Dr. Bird: It’s estimated that 50% of those with glaucoma in your part of the world don’t know they have it and that rises to 95% in the so-called developing world. It is a terrible state of affairs and why we need to bind together to change this information deficit.
P: How is glaucoma detected in individuals in the rural communities of the world?
Dr. Bird: Many organizations try to reach rural communities but they are very under-served in some sections of the world.
P: Is word spread differently in other cultures or do we educate the same no matter where the individual resides?
Dr. Bird: We feel awareness can be changed by mobilizing people to get proactive and seek care no matter how far from home they must travel. On my island, we do marches in the streets in a carnival-like atmosphere with music bands, banners, and youth groups and it is working! You can start activities in your own neighborhood or church. You can just start small and grow the awareness right in your own small circle of friends and family.
P: Is there a blood test to diagnosis glaucoma?
Dr. Bird: There is no blood test available but work has been underway in laboratories resulting in some gene markers being identified for certain types of glaucoma.
P: Are there preventative measures that a patient can follow to avoid glaucoma?
Dr. Bird: We try to encourage general wellness as the way to meet glaucoma head on but there aren’t any preventive measures other than early detection and proper lifelong treatment. It helps to know your family history and get tested in your youth and regularly thereafter.
P: Medication for glaucoma is expensive in the United States. If glaucoma is diagnosed in another country, how is the medication affordable?
Dr. Bird: The government of Antigua provides glaucoma medication free of charge since it is one of our covered diseases like hypertension and diabetes. The situation is different in other countries.
P: Here in Brazil, our government only covers timolol. If a different medication is required, you need to buy it, but fortunately our prices are less than in the U.S. My government is not interested in glaucoma, maybe because it is very expensive for our public health system to detect and treat the disease.
Dr. Bird: I hope the government of Brazil can look to change that and expand the coverage because your population makeup is very similar to ours and glaucoma is very prevalent.
P: Are the same medications and procedures available in Antigua and Brazil as in the U.S.?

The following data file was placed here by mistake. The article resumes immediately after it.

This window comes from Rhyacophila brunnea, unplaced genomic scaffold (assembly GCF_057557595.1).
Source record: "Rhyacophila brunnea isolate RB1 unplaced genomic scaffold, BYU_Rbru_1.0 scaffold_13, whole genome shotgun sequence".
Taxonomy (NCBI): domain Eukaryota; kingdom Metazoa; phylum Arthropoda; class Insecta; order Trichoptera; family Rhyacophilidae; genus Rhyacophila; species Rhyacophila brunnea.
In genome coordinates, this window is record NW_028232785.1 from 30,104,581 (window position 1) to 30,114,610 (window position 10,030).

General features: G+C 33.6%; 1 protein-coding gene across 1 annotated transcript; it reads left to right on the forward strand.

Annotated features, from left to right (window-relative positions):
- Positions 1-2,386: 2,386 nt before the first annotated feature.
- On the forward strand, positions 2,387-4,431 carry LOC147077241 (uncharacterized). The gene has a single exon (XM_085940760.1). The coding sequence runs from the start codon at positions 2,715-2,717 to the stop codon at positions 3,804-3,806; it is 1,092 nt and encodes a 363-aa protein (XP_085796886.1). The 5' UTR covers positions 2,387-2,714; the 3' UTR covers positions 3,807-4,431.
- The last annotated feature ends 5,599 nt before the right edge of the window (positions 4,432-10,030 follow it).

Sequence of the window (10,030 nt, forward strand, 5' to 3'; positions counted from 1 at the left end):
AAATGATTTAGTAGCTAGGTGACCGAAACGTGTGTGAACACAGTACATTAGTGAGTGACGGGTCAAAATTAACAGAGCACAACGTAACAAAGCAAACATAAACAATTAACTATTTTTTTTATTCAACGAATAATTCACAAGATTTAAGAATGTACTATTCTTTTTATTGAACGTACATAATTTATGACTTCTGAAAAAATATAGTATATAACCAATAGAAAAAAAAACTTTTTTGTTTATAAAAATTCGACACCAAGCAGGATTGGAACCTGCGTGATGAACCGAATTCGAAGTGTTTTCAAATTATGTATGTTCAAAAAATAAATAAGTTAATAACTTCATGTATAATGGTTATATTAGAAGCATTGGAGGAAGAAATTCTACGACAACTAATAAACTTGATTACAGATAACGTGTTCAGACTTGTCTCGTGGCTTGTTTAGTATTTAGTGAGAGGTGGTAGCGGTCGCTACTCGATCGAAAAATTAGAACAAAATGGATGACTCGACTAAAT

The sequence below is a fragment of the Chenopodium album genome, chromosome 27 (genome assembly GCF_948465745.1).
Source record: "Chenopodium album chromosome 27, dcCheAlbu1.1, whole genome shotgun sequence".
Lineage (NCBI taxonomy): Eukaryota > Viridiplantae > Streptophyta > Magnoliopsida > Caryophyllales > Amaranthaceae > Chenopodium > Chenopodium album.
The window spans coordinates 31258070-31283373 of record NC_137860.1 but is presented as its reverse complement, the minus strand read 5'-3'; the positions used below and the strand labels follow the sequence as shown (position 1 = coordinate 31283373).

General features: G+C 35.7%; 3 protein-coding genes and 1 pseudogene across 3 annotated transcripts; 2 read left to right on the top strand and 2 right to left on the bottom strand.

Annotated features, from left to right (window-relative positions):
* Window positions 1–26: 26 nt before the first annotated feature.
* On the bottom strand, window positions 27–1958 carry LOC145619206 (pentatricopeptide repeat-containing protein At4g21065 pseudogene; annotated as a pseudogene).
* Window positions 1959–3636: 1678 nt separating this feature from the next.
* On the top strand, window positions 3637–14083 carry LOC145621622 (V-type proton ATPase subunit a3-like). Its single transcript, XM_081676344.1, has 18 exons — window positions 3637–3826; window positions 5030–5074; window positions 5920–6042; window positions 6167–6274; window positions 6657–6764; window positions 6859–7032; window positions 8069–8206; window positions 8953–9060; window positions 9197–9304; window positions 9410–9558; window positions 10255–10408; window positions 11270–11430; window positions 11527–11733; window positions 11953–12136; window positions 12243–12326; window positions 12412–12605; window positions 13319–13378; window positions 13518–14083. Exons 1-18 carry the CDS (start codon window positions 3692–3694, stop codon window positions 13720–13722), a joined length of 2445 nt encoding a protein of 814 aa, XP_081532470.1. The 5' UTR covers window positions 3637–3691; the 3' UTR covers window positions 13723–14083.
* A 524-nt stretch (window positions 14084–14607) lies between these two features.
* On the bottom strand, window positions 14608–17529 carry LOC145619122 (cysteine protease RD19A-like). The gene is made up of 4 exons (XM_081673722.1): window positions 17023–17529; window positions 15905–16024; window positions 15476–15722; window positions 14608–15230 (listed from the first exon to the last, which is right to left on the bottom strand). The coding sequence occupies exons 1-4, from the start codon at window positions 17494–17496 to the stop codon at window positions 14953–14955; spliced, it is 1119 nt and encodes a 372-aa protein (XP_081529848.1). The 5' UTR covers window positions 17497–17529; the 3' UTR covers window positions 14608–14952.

Dr. Bird: Yes, for the most part. We still don’t have OCT and other ocular imaging techniques available here but many nearby islands do have up-to-date technology. Brazil has most of the up-to-date technology available today.
P: Dr. Bird, what are some causes of angle closure glaucoma in people with no family history?
Dr. Bird: Angle closure glaucoma is an anatomical disease. People without any family history could possibly be born with that shape to their eyes. Because you do not have family history doesn’t not mean there isn’t one. Many individuals can die with glaucoma undetected.
P: Are there any known ties between migraines or thyroid disease and angle closure glaucoma?
Dr. Bird: Migraine and glaucoma have been linked mainly due to a vascular spasm theory rather than to the anatomy of the angle. Speculative links between thyroid disease and glaucoma have also been made, again not anatomically, but due to hormones and other imbalances in the body.
P: Is an open angle glaucoma and migraine correlation more likely?
Dr. Bird: Yes, it is more likely.
P: Doctor, what message would you like to send to not only the participants in the chat tonight but also to the many that will read the chat highlights in years to come?
Dr. Bird: Advocacy and awareness are key to silent and blinding diseases like glaucoma. Both are useless unless the populations are educated and made aware, and then mobilized to change their behaviors, get tested, and adhere to treatment regimens.
P: What areas of research will you pursue in the future?
Dr. Bird: I am very interested in the association between poor circulation and normal tension glaucoma. In particular, sleep apnea, over-treated hypertension, and the worsening of glaucoma. I hope to raise more awareness of these things in my population. Know your family history! Start today to find out!
Moderator: Our time is up for this evening. Our thanks to Dr. Jillia Bird for joining us tonight and educating us on your passion!